British companies could receive added protection from foreign takeovers under new government proposals – just months after Theresa May cast doubt on a nuclear-power-station deal with China. The proposals have been presented as being “in the interests of national security.” May suspended progress on a nuclear-power plant being built in Somerset, in which the Chinese had a central role. China General Nuclear (CGN) agreed to take a 33-percent stake in £18-billion ($23.8-billion) Hinkley Point C project, alongside French firm EDF. However, progress on the project was paused by May in one of her early acts as Prime Minister in order to allow closer examination of the details. CGN was “delighted” that Theresa May eventually agreed to the partnership, but the new proposals seem to indicate that something got her spooked. Business Secretary Greg Clark said the new rules will allow state intervention in the case of businesses that involve “the advanced technology sector,” and companies that “design or manufacture military and dual-use products.” Although Clark did not mention China by name, the country’s growing pre-eminence in those sectors is widely recognized. “It is right that every so often the Government reviews its mergers regime to close loopholes where they arise and this is what these proposals do in the area of national security,” Clark said, ahead of a consultation on the plans. “No part of the economy is off-limits to foreign investment and the UK will continue to be a vociferous advocate for free trade and a magnet for global talent.”

Russia Today 18th Oct 2017 read more »

Ian Holcroft joins Murphy at the start of November from the Hinkley nuclear power station project where he has been leading the procurement for Bylor, a joint venture between Laing O’Rourke and Bouygues TP.

Construction Index 19th Oct 2017 read more »

Posted: 19 October 2017


The Layers on the edge of Saxmundham has been enjoyed and used by residents for more than a century for recreation, as venue for the Suffolk Show, a camp for troops in the Second World War, farmland, and as a haven for wildlife. But now Hopkins Homes has proposed building up to 225 houses on the 50-acre site, plus a £4.35million primary school and country park, while a consultant’s report has suggested The Layers could be developed as an accommodation campus for construction workers for Sizewell C. The Leave The Layers Alone campaign, launched to fight plans for the site stretching from South Entrance alongside and partly straddling the B1121, next to the rail line, as far as Benhall Green, said either option would “destroy the historic landscape forever and place a potentially catastrophic burden on Saxmundham’s oldest and most fragile neighbourhoods” around the town centre and conservation area.

East Anglian Daily Times 17th Oct 2017 read more »

Posted: 19 October 2017

Energy Policy – Scotland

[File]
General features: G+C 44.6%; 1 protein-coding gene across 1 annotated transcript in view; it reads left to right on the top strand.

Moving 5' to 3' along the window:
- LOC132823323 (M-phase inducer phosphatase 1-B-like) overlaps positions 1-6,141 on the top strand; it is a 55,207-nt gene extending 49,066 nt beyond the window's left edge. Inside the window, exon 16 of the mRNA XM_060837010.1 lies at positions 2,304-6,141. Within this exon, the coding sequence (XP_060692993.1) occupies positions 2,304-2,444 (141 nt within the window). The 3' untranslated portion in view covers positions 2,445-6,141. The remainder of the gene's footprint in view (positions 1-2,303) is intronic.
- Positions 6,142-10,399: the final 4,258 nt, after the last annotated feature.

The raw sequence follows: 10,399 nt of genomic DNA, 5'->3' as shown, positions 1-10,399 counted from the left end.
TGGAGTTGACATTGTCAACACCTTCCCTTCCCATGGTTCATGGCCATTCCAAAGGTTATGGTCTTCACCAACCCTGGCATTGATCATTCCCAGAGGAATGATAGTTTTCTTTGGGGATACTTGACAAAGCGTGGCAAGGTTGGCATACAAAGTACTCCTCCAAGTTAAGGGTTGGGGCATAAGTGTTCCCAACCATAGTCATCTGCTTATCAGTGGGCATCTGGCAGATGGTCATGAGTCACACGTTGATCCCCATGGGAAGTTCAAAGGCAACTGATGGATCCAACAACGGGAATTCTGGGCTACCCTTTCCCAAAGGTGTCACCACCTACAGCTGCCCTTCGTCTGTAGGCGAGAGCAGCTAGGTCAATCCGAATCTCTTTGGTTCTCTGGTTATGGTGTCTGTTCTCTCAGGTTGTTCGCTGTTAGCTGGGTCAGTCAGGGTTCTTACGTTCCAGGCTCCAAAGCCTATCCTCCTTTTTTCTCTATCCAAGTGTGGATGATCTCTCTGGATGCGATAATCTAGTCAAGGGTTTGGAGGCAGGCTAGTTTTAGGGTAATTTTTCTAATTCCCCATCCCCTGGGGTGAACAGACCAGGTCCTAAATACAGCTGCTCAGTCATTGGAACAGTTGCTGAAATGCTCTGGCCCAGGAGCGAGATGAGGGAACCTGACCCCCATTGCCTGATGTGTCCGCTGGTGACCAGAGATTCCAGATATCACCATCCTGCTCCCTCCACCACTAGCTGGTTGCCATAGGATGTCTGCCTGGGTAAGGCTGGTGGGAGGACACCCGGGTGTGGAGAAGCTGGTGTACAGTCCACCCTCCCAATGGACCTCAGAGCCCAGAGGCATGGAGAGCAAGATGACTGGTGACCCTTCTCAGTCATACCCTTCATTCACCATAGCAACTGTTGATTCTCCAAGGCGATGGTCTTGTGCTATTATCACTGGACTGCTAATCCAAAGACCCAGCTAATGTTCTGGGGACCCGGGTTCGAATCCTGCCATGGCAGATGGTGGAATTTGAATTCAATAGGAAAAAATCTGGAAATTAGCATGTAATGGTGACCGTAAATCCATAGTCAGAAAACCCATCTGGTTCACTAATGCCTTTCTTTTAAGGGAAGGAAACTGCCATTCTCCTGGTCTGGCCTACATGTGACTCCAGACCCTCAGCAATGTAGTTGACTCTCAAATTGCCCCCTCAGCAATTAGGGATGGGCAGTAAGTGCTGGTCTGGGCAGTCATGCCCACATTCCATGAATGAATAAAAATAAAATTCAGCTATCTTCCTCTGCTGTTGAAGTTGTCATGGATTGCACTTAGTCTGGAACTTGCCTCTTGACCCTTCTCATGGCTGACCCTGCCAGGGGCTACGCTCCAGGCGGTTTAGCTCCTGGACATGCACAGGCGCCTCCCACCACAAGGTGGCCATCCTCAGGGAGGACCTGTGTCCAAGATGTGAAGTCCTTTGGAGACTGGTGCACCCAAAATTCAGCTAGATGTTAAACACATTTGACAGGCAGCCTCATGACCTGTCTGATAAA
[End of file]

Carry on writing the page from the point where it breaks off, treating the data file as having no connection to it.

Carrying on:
Letter Jack Ponton: I await with interest the business plan for Ms Sturgeon’s national energy company which will provide Scottish consumers with energy at ‘nearly the cost price’. Ms Sturgeon definitely talks about energy , ‘renewable of course’. One wonders if, like Mr Miliband, when drawing up the UK’s renewables targets, she is confusing ‘energy’ with ‘electricity’? Two thirds of domestic energy consumption is gas. There is no way in which the quantity consumed in Scotland could be produced by the only renewable process, anaerobic digestion. This was originally intended as a means of converting organic waste, but in practice has relied on crops specially grown as feedstock. There is only enough arable land in Scotland to provide enough of this to supply gas for 130,000 of our 2.4 million households, and most of this land is required to grow food. It is also probably the most expensive source of fuel gas. If Ms Sturgeon wants cheaper, though not renewable, gas it would have to be imported, probably ‘fracked’ gas, and perhaps from England, as fracking is banned in Scotland. So only one third of most household bills might be alleviated. Currently consented wind developments are certainly now sufficient to provide all Scotland’s electricity renewably, but only when the wind is blowing. When it isn’t we now have to import electricity from England. It is also unclear how this “green” company could avoid selling nuclear-generated electricity from Torness and Hunterston, or indeed from England or France. Electricity on the grid is not labelled by its source. The wholesale cost of electricity is less than half of what consumers pay. Contrary to popular belief, no one is making much money right now selling electricity. It may surprise those whose electricity bills have just increased to hear that wholesale prices are at a near record low.

Times19th Oct 2017 read more »

Posted: 19 October 2017


Do you have relevant expertise and experience or a special interest in the Nuclear Safeguards Bill, which is currently passing through Parliament? If so, you can submit your views in writing to the House of Commons Public Bill Committee which is going to consider this Bill.

Parliament 18th Oct 2017 read more »

Posted: 19 October 2017


Activists in Niger urged President Mahamadou Issoufou to negotiate with Areva SA after the French company said it will cut 200 jobs at one of its uranium mines in the West African nation to adjust to lower prices for the nuclear fuel. “It’s absolutely untrue that the only solution is to lay off staff,” said Al-Moustapha Alhacen, head of Aghirin’man, a non-governmental organization in the northern Nigerien desert town of Arlit, about 1,200 kilometers (745 miles) from the capital, Niamey. “Areva must accept to negotiate.”

Bloomberg 17th Oct 2017 read more »

Posted: 19 October 2017


A Valleys manufacturing firm is playing a crucial role in the long-term operation to make safe the site of the Chernobyl nuclear disaster. Pontypool-based Flamgard Calidair has developed innovative fire and shut off dampers to the Chernobyl New Safe Confinement, a €1.5bn multinational engineering project which is due to be installed before Christmas.

Wales Online 18th Oct 2017 read more »

Posted: 19 October 2017

US – radwaste